The implications of poor call handling can cost dental practices dearly.
What happens when a prospective or established patient calls your office and is put on hold?
Almost 60% of patients would not do repeat business with an organization if their first call was not handled to expectations, according to a survey by PHMG. Those patients are going to another office.
Perhaps an employee answered the phone in an unfriendly manner, or the patient was left waiting on hold with poor-quality music for company. Either way, it could help forge a lasting negative perception of the business.
This represents a huge threat to profitability. For dental practices, the telephone has traditionally been and remains the main source of attracting new patients, so bad call handling can be the difference between attracting new business or putting a customer off permanently.
Training staff represents a good start in establishing a high level of customer service. In the most straightforward sense, this means ensuring all staff provide a consistent, professional telephone service, answering the phone in a polite manner while using an appropriate greeting and giving their name.
Formulating a set of best-practice guidelines helps to enhance the caller experience and also instills a good brand image in the caller's memory.
However, shaping employee behavior isn't the only aspect to consider.
Hold on just a second
"We're very busy at the moment. You are currently in a queue, and your call will be answered as quickly as possible."
These or similar words often invoke frustration from the listener. No one wants to be waiting on hold to an uninspiring, automated message. In an ideal world, dental practices would answer every call immediately, but that isn't always possible. The customer may need to be transferred to another employee who is better-suited to deal with their enquiry, or they might need more information on a service that isn't on hand.
Hold time doesn't have to be problematic, however. The challenge arises when callers are left listening to inappropriate audio, forcing a caller's attention to wander elsewhere and could ultimately cause them to switch off and hang up.
A study by PHMG found that U.S. businesses put callers on hold for an average of 29.83 seconds per call before they reach their intended destination. What's more, 42% of businesses left callers listening to generic music. Amazingly, 34% leave them in silence, while 13% subject listeners to ringing or beeps.
Given that further research has discovered 70% of callers will hang up within 60 seconds if faced with silence, it spells danger for dental practices if no consideration is given to what customers hear when they call the business.
This is where a cost-effective marketing solution can help.
A golden opportunity
Making use of what otherwise would be dead air, on-hold marketing messages extend far beyond a simple request to continue holding. Instead, brand-congruent voice and music are used to communicate directly to an attentive audience while creating a positive caller experience.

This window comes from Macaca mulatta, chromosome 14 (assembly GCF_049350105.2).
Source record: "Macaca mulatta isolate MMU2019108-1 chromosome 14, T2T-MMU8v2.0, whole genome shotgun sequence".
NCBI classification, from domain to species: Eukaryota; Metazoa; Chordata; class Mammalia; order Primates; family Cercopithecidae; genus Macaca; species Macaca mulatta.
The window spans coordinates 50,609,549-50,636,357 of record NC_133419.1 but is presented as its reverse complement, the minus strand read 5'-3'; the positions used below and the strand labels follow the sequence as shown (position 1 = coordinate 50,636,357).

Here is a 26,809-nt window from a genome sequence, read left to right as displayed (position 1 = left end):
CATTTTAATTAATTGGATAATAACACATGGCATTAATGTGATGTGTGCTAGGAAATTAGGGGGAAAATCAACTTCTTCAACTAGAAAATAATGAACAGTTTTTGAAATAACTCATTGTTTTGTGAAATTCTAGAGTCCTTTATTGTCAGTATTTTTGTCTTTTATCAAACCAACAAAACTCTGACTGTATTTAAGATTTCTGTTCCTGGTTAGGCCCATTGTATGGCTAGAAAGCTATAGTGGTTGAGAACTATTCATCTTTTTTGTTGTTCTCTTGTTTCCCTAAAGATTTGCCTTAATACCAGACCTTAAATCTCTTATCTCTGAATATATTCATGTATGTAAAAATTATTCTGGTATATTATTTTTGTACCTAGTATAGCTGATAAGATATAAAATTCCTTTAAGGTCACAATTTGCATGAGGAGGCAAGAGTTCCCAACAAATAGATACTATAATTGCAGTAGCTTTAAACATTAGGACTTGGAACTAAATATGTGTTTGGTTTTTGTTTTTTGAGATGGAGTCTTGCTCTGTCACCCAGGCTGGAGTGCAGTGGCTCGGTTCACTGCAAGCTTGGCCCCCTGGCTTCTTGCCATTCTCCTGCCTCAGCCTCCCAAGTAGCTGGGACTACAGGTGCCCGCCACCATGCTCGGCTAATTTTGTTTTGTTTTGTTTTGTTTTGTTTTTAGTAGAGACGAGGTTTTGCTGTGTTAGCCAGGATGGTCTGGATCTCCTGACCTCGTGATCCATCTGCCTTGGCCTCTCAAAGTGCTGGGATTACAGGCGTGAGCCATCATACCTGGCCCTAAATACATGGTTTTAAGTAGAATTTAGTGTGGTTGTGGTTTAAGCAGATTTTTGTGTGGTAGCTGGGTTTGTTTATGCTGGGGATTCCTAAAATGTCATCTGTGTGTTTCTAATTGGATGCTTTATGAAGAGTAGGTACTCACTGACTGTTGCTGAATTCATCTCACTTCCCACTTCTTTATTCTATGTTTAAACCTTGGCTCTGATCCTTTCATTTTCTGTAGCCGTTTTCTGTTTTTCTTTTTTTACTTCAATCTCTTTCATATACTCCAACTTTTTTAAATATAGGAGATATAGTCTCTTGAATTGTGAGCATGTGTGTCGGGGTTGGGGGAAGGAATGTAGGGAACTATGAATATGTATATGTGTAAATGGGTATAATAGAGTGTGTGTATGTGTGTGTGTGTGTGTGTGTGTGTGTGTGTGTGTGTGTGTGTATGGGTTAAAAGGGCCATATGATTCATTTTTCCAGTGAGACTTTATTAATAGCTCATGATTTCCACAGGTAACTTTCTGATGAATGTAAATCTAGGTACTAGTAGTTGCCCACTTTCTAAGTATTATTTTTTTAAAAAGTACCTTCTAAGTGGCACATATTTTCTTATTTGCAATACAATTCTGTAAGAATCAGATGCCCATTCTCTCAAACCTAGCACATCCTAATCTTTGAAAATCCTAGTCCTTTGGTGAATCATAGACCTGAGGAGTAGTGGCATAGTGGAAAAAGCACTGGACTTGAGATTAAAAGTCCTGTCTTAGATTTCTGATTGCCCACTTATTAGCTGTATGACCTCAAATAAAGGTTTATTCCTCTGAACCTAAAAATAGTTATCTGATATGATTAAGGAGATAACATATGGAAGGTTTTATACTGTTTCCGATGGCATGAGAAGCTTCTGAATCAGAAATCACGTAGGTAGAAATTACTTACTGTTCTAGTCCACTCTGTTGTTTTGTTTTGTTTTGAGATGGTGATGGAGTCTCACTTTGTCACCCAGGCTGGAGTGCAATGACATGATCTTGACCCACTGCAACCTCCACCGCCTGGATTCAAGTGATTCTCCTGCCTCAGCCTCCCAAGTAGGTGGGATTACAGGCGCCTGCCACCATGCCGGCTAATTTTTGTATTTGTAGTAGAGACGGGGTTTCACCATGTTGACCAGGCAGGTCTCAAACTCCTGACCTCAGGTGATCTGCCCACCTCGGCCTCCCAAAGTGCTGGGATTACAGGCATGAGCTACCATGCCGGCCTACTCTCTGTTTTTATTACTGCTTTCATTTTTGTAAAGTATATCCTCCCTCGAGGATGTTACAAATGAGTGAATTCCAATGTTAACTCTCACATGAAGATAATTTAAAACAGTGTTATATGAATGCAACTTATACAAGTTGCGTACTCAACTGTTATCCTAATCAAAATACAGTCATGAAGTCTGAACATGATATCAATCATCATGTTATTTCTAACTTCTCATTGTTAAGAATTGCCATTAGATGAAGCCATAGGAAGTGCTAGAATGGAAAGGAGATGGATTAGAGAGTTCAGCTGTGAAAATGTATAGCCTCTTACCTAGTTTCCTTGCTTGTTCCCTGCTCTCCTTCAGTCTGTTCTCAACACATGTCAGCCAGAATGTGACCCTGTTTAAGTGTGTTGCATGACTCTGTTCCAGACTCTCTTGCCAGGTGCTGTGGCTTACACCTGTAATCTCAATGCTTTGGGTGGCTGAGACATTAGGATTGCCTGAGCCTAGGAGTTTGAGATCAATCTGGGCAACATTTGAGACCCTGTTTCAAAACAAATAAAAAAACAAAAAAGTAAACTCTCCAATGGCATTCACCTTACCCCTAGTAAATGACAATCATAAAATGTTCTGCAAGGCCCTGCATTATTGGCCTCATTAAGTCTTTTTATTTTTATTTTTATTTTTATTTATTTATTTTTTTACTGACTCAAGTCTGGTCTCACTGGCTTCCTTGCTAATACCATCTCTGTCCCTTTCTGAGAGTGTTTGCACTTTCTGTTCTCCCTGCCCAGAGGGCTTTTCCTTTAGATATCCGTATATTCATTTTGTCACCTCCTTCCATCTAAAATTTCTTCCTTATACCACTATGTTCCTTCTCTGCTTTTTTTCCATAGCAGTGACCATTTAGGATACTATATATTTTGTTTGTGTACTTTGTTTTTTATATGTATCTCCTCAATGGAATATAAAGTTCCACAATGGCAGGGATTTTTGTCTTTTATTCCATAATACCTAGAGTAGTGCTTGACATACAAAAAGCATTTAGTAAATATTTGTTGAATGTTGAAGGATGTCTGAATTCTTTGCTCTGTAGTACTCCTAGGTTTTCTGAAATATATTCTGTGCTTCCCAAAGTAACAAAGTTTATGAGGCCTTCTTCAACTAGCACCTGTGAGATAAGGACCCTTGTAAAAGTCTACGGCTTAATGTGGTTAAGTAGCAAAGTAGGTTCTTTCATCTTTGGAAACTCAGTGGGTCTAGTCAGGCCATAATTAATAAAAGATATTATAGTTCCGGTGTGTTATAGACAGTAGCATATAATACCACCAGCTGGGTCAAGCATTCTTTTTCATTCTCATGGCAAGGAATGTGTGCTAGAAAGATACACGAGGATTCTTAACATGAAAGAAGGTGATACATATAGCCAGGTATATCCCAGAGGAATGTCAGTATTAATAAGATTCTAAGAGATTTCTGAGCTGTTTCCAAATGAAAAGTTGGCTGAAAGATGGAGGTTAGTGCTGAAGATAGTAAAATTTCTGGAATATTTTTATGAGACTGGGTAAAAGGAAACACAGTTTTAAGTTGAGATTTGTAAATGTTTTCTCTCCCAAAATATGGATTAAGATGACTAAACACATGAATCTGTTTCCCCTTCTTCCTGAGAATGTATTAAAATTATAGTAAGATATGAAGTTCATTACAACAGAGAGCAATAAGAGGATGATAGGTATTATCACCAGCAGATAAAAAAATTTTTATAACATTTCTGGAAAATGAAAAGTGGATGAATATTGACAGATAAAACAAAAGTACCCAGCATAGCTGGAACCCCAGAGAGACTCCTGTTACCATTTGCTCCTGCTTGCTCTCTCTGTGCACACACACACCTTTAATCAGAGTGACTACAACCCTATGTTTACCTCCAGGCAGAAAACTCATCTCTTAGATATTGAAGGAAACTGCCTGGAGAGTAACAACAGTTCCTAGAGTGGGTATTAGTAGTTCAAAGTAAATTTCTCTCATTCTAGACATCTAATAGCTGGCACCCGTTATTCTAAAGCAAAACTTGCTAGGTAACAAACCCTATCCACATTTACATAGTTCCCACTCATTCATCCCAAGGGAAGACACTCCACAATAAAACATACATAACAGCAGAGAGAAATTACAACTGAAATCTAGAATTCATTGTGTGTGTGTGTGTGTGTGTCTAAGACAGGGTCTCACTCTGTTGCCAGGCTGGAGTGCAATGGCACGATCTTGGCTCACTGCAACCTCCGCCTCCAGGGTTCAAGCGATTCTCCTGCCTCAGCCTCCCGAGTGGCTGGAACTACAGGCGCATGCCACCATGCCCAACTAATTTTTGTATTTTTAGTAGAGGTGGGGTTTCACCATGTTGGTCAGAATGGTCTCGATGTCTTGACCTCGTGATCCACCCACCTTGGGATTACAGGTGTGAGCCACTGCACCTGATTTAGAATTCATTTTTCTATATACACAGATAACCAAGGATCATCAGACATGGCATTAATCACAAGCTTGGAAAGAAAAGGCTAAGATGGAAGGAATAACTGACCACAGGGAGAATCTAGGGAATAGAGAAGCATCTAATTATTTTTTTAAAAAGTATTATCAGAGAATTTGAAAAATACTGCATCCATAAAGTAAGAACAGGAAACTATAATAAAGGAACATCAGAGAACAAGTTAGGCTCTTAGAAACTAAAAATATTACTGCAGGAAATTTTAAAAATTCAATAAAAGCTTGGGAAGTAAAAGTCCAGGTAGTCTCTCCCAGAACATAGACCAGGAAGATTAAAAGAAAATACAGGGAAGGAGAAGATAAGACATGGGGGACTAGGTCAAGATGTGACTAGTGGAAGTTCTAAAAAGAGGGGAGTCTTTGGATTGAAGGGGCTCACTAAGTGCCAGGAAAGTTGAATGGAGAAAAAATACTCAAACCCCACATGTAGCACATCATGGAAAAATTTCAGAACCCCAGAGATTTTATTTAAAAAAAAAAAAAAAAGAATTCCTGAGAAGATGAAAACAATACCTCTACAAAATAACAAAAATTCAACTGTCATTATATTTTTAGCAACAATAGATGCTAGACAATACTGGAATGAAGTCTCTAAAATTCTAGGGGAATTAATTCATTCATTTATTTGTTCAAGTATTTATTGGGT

It complements the existing values already put in place by the existing visual branding, working to strengthen brand image, as well as offering a first-class customer service. In fact, on-hold marketing has proved to reduce perceive waiting time and also reduce caller hang-ups by 79%.
When businesses put callers on hold for almost 30 seconds, the space created by hold time offers dental professionals a golden advertising opportunity to cross-sell and up-sell their services. The customized messages work as a subtle marketing tool, tapping into customers' subconscious and planting the seed for purchase before they have even spoken to anyone about their requirements.
For example, a customer may call to book a standard checkup only to made aware of other available services while on hold, such as an in-house orthodontist, putting the treatment on the listener's radar and helping to boost inquiries.
By mentioning staff accreditations and qualifications, messaging can reassure customers that they are receiving the best possible care. Expert dental advice also could be broadcast to help strengthen this sense of authority and professionalism, subtly reinforcing the company's positive image among customers.
Going to the dentist is often a terrifying prospect for some people. The messages could reveal how that practice is set up to deal with nervous or scared patients, perhaps explaining the methods they have in place for lessening stress or introducing members of staff as friendly, trustworthy healthcare professionals.
Get the message
First impressions count, and when a potential customer calls a dental practice for the first time, their ears are their only means of making an initial judgment.
In such cases, keeping callers engaged and entertained it is important to avoid call handling impacting negatively on sales and commercial success.
The business benefits are clear. Dental practices would be well-advised to give serious consideration to sounding as good as they look.
Mark Williamson is the CEO of audio branding agency PHMG.
The comments and observations expressed herein do not necessarily reflect the opinions of DrBicuspid.com, nor should they be construed as an endorsement or admonishment of any particular idea, vendor, or organization.